Simultaneous Localization and Mapping (SLAM) is a well studied problem
in robotics since it is usually a prerequisite for autonomous
navigation in unknown environments. An interesting variant of the
general problem is the case of a robot equipped with bearing-only
sensors, most popular of which are monocular cameras.
There is a wide variety of algorithms that have been proposed to solve
the SLAM problem in general and Bearing-Only SLAM (BO-SLAM) in
particular. Our goal with this project is to implement the various
algorithms and compare their efficiency in accurately and robustly
solving the BO-SLAM problem. In our setup we assume that the sensor is
able to extract landmarks from its sensory input, so mapping the
environment corresponds to estimating the landmark coordinates.
The algorithms we are considering are the following:
- Extended Kalman Filter (EKF): Assuming the motion and odometry models
can be linearized and that the noise follows a white, Gaussian
model. We are testing the following EKF approaches:
- The most straightforward approach assumes that an Extended Kalman
Filter is used to simultaneously localize the robot and to locate the
- An improvement over the previous method can possibly be achieved
by using multiple Kalman filters to independently track each landmark.
Filters that do not agree with the measurements are pruned. When only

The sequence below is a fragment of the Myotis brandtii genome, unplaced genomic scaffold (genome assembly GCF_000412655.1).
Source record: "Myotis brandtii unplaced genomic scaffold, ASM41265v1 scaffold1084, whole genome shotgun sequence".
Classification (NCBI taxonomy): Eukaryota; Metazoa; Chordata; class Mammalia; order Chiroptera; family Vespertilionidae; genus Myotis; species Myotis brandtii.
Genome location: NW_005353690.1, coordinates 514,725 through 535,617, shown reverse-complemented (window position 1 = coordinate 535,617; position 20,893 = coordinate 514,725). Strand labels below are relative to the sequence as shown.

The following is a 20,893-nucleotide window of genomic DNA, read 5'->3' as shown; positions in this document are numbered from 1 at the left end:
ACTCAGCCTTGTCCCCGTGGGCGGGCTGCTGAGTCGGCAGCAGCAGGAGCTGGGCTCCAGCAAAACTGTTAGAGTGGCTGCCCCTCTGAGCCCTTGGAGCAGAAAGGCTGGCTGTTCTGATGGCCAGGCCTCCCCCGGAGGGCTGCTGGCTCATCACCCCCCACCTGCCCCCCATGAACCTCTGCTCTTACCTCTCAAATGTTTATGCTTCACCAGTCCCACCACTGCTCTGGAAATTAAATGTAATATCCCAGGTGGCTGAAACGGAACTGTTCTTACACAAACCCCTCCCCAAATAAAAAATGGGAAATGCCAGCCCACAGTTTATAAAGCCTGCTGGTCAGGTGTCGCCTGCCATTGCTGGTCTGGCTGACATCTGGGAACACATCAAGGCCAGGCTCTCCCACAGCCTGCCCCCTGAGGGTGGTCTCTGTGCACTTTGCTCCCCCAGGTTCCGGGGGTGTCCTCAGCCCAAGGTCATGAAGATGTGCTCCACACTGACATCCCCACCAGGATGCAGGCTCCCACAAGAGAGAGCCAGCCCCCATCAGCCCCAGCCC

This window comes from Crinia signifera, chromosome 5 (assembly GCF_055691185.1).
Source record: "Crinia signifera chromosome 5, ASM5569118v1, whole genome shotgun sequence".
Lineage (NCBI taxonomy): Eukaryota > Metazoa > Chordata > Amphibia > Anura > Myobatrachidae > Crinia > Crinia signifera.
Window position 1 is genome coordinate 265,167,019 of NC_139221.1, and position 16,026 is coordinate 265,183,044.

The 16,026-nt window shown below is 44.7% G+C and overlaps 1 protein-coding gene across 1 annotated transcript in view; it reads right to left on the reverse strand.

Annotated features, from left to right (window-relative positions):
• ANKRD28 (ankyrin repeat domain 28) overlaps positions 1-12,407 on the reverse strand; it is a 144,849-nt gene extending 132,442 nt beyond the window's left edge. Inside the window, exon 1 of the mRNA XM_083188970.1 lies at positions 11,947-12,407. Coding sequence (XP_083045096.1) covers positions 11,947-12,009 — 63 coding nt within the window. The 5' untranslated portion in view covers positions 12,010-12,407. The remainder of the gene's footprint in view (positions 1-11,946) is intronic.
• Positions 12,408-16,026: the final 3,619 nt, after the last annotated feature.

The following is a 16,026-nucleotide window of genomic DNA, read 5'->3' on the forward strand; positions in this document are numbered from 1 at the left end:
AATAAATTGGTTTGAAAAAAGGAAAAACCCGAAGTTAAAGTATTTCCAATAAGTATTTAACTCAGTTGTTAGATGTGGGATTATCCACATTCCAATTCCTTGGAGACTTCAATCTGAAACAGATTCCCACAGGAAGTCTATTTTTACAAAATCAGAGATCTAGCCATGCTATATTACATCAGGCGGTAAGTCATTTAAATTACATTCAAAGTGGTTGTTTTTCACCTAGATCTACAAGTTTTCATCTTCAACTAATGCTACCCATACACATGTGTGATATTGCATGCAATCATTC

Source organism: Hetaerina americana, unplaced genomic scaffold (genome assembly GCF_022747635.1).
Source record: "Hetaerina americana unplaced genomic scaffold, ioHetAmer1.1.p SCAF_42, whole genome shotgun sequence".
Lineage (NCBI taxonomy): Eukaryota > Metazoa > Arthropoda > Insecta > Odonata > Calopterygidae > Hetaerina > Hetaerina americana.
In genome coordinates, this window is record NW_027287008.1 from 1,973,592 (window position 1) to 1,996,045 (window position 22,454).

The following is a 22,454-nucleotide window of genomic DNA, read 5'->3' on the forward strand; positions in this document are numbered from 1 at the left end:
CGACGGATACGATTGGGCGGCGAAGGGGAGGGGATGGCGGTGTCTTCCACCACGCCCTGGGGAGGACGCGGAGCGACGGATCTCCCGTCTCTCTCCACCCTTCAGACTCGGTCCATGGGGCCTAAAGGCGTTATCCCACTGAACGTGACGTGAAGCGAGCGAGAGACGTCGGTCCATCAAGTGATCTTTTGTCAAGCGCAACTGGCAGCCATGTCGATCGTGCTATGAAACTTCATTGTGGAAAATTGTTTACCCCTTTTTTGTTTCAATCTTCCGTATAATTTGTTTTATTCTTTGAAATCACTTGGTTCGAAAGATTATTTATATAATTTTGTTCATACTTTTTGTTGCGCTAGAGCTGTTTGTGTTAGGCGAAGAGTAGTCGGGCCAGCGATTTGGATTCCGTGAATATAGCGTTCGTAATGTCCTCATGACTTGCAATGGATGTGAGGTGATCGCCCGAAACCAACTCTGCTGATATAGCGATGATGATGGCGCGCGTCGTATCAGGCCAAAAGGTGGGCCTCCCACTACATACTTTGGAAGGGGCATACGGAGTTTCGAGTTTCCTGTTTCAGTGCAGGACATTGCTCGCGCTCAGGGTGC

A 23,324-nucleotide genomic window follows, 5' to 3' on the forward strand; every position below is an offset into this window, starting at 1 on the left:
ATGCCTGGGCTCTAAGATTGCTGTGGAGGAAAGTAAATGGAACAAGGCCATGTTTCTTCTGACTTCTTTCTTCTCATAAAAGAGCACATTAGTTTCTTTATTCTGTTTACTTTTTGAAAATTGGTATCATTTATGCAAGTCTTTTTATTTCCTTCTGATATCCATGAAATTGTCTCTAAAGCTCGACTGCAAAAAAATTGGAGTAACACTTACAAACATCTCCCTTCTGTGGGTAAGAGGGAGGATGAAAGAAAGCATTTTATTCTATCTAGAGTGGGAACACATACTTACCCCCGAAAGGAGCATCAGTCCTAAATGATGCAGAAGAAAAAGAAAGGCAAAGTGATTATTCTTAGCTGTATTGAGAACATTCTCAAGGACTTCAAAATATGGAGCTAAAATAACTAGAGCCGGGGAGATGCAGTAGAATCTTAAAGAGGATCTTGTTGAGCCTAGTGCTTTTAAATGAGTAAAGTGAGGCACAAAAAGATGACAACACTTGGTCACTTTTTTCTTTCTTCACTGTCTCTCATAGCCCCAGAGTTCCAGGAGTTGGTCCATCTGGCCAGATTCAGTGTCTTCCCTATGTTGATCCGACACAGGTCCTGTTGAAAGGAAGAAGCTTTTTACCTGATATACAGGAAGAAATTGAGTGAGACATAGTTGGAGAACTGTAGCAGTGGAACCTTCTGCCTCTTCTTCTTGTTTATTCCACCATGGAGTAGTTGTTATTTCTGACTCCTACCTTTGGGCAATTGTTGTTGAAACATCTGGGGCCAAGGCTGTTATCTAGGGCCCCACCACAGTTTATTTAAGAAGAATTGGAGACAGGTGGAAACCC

one Kalman filter remains then the landmark is added in the global
Kalman filter and the method continues as above.
- On-line Expectation Maximization: Iteratively solve the
Localization and the Mapping subproblems separately by assuming that
there is a solution to the sibling subproblem. Apply Particle Filters
(PFs) to solve each one of the subproblems. We are testing the
following variants of PFs:
- The Sampling Importance Sampling (SIS) approach with Resampling
according to the Effective Sampling Size (ESS) criterion.
- The Sampling Importance Resampling (SIR) aka. Monte Carlo
- The Dual-MCL and Mixture-MCL approaches.
- The SIR approach with Sensor Bias.
- The SIR approach with Sensor Resetting.
- The SIR approach with Roughing.
- Rao-Blackwellized Particle Filters: By applying an approach from
statistics called Rao-Blackwellization it is possible to show that we
can get an algorithm for the SLAM problem that converges (Online E/M
does not provably converge) and which has a better complexity than the
We will be soon reporting the results of our experimental comparison.
The above figures show an example of a simulated experiment. There are 20 landmarks
dispersed in the environment and a mobile robot. In the left figure we can see the
uncertainty in the landmark locations when the robot has just started moving. In the
right figure the robot has executed its exploration path and the landmark positions
have been estimated.